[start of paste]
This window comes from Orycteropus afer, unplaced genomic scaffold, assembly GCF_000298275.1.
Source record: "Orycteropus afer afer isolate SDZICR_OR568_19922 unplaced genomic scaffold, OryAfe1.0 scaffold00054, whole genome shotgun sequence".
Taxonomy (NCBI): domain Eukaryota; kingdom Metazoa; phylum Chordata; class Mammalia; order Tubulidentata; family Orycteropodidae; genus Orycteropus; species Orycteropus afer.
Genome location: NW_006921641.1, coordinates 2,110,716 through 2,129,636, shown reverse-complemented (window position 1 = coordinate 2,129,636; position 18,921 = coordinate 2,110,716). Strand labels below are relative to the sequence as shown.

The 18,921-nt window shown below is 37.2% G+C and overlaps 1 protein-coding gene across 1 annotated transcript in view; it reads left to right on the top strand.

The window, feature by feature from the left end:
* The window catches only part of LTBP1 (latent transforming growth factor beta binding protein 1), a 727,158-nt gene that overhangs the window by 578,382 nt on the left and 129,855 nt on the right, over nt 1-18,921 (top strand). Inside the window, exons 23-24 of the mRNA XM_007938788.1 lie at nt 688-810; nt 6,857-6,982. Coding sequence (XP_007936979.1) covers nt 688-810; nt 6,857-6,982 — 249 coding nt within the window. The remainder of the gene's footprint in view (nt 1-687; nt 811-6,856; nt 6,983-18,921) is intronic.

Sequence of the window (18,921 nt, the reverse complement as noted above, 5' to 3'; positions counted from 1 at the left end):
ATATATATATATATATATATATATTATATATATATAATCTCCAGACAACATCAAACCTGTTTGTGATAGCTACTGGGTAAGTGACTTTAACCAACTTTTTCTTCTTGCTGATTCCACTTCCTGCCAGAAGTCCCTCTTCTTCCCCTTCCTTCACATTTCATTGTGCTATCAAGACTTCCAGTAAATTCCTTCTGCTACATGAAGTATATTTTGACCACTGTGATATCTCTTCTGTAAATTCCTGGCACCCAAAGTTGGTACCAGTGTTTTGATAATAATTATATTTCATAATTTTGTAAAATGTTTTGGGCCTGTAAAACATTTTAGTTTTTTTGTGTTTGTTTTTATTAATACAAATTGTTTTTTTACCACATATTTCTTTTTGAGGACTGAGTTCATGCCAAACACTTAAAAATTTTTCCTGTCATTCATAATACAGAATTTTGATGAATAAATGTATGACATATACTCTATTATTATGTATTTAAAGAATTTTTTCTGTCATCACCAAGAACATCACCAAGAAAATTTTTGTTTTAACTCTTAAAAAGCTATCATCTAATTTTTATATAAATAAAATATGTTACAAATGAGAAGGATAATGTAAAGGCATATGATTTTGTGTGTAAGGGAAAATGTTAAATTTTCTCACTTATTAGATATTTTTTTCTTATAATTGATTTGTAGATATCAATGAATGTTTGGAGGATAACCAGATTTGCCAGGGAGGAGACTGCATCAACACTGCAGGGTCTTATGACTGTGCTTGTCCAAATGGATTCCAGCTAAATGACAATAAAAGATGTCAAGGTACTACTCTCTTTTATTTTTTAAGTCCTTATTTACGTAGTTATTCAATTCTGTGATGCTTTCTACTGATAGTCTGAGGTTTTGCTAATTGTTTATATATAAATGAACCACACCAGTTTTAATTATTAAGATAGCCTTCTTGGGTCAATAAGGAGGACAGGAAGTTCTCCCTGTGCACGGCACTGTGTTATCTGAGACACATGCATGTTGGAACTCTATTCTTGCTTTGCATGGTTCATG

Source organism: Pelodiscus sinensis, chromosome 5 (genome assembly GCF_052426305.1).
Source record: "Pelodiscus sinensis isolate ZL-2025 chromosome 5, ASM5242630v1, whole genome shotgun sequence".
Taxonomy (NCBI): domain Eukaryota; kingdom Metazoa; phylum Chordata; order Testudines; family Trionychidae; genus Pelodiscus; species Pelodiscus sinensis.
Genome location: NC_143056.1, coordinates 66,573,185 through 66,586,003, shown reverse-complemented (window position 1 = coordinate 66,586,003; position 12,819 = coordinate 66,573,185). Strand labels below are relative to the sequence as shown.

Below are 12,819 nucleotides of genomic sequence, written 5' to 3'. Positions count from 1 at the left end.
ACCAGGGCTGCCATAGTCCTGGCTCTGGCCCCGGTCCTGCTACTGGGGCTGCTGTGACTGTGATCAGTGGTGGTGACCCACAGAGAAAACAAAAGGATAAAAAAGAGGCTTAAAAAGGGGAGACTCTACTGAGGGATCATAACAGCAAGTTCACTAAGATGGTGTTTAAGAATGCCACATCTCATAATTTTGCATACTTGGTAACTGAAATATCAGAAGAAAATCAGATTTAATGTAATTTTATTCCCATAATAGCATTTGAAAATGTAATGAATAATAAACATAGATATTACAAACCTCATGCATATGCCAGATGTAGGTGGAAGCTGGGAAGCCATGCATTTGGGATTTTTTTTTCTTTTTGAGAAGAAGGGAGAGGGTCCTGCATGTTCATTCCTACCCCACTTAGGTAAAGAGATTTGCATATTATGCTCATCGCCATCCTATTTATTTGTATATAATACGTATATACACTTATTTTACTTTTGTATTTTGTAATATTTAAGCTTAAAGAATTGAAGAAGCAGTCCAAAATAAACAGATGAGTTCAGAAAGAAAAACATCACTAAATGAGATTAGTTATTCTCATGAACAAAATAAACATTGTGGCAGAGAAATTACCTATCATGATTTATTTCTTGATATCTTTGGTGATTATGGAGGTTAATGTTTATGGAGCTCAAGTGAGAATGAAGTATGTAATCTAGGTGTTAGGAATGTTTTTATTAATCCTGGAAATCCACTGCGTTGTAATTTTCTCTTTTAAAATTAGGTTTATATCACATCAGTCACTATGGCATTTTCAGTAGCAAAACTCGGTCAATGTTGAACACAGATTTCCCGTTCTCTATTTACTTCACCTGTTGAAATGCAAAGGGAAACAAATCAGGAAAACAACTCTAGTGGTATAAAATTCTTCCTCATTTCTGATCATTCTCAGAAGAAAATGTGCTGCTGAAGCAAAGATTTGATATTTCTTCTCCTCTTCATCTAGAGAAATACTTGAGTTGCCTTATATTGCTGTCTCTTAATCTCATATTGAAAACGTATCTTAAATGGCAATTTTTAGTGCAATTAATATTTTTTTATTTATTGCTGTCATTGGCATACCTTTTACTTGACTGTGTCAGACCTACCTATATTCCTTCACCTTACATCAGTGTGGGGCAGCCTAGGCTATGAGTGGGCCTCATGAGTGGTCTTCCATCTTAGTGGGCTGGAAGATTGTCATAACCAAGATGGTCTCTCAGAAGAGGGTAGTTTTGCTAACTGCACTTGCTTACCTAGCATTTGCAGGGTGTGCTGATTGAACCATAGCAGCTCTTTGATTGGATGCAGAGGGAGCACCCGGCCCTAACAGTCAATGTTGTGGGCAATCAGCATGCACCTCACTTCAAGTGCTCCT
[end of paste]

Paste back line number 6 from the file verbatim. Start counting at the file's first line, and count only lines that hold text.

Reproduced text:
The window, feature by feature from the left end: